Chukotkan Autonomous Okrug

Physical geography and climate
Population, economic development and infrastructure
Indigenous land use and dependence on the environment
Environmental threats
Map (1997)
Article collection

Indigenous land use and dependence on the environment

The coastal waters of Chukotka, especially the nutrient-rich waters of the Bering Strait , are the home of marine hunters, both Chukchi and Yupik. The main hunting objects are walrus, seals and whales. Catches in 1990 accounted for 1,800 walruses and 7,650 seals. Most of the meat went to feed fox­es in fur farms during the Soviet era, but in recently privatised hunting brigades, more and more food is used for human consumption. Environmental law that forbids the hunting of walrus on the beaches, results in a loss of  20% of the killed animals (official number), though in reality possibly as high as 80%. Since the purchase of grey whales from Russian whaling boats has become too expensive in the last years, the local population has started to re-adopt traditional whaling methods. Since 1996, the government issued permissions to kill Greenland whales, against the International Whaling Commission, citing equal rights for the natives of Alaska and Chukotka, and to the necessity of this nutritious, vitamin-rich food (much better than that of grey whales).

Reindeer breeding is the economically most important occupation and is carried out across the entire okrug. The herds graze in the open tundra in the summer, and migrate between more sheltered areas in the winter. The domestic reindeer population of Chukotka has been decreasing throughout the 1980s due to infrastructure development and mining (565,000 in 1980 - 499,000 in 1989), and was rapidly decreasing in the 1990s (ca. 340,000 in 1994, 80,000 in 2001) due to high slaughtering rates, wild animal attacks etc., which are a secondary results of the economic disaster, lack of transportation facilities, etc. Nevertheless, reindeer breeding is becoming increasingly important due to the stagnation in food delivery from outside the okrug. By now (early 2006) the population has somewhat recovered and is ca. 156,000, with an increase of almost 25,000 head in 2005.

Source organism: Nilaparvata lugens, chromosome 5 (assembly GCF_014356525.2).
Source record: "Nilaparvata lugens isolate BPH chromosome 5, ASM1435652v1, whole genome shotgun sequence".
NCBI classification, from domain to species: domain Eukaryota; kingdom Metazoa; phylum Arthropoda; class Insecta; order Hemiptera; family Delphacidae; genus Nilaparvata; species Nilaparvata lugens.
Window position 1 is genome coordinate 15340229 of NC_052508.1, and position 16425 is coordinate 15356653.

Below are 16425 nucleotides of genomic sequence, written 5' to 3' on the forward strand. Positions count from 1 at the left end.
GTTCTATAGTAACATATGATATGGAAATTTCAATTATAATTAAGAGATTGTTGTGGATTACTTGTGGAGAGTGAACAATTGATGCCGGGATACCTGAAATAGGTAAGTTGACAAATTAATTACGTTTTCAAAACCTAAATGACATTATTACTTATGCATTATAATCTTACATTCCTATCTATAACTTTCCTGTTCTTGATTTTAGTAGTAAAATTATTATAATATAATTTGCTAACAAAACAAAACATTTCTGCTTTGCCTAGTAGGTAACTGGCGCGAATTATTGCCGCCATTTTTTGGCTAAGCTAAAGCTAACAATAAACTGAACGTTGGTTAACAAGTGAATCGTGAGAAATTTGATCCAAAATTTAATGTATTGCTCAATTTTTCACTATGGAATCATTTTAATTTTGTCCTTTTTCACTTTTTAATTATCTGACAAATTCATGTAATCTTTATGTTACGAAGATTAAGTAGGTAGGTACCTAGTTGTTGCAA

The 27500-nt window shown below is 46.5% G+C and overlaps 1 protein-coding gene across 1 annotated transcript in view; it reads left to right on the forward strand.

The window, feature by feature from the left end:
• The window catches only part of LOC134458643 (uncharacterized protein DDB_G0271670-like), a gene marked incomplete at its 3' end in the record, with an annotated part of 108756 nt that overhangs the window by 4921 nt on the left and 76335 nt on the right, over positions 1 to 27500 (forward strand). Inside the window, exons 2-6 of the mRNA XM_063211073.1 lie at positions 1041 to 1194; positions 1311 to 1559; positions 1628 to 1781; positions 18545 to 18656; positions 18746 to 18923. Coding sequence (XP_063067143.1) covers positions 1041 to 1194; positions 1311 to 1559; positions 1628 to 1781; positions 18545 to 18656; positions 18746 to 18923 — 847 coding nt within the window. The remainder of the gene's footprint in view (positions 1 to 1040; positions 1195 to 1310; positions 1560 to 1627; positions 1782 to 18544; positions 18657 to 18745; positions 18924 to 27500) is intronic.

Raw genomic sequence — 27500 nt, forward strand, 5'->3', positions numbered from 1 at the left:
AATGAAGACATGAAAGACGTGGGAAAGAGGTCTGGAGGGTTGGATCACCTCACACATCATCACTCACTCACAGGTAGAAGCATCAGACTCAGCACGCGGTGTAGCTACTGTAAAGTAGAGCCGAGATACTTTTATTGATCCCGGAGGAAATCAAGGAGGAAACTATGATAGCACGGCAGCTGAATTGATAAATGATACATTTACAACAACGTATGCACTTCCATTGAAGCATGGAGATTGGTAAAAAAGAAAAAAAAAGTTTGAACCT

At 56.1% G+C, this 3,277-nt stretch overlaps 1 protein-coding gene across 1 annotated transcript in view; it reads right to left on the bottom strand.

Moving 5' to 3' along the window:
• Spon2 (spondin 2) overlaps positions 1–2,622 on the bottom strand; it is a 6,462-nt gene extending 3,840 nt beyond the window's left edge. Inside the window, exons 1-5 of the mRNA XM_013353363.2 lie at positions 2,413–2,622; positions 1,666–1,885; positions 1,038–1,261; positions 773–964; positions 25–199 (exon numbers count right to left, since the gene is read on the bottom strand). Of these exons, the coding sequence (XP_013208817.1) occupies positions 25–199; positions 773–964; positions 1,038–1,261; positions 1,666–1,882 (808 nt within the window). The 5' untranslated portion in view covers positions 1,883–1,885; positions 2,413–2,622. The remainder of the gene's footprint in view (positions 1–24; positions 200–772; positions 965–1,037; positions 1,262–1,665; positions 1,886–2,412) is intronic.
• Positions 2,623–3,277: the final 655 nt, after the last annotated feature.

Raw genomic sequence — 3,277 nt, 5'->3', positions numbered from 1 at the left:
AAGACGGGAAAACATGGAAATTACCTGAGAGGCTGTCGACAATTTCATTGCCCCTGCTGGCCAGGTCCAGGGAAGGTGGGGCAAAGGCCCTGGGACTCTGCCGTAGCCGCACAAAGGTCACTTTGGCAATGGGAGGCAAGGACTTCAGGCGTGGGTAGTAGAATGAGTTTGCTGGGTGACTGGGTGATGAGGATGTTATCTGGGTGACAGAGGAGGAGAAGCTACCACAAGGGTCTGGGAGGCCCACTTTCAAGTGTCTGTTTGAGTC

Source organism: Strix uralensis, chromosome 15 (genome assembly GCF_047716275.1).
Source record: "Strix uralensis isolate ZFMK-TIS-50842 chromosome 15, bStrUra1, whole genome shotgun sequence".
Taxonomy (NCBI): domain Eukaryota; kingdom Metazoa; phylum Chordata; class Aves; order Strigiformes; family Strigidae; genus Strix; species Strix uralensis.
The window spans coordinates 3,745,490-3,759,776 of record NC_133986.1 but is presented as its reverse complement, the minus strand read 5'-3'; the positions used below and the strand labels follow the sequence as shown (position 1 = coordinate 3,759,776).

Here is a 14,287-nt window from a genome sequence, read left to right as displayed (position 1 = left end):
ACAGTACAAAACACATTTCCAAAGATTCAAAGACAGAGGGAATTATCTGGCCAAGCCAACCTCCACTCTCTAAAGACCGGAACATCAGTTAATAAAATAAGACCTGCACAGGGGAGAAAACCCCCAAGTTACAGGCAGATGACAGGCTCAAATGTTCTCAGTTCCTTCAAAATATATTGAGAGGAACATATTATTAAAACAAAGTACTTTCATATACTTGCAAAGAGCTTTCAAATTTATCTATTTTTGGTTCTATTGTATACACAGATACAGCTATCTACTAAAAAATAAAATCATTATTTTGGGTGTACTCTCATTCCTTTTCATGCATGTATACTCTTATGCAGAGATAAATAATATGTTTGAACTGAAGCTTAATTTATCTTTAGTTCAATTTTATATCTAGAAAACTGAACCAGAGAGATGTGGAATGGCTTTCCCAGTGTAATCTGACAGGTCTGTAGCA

Fishing, mainly of salmon, is traditionally developed in the Anadyr , Kolyma and Chaun river mouths and coastal areas, with a varying, but generally declining quota. Fishing is both part of the indigenous subsistence and an industrially developed trade for both natives and non-natives.

Hunting on land (wild reindeer, moose, wolverine, brown bear, lynx, mountain sheep, polar fox, birds) is carried out by both reindeer breeders and sea mammal hunters. It is an important factor in the reconstruction of self-sufficiency with regard to supplies of food and winter clothing.

Gathering of berries, herbs, roots and mush­rooms, like in most of the North, has regained an increasing importance during the economic disaster of the 1990s.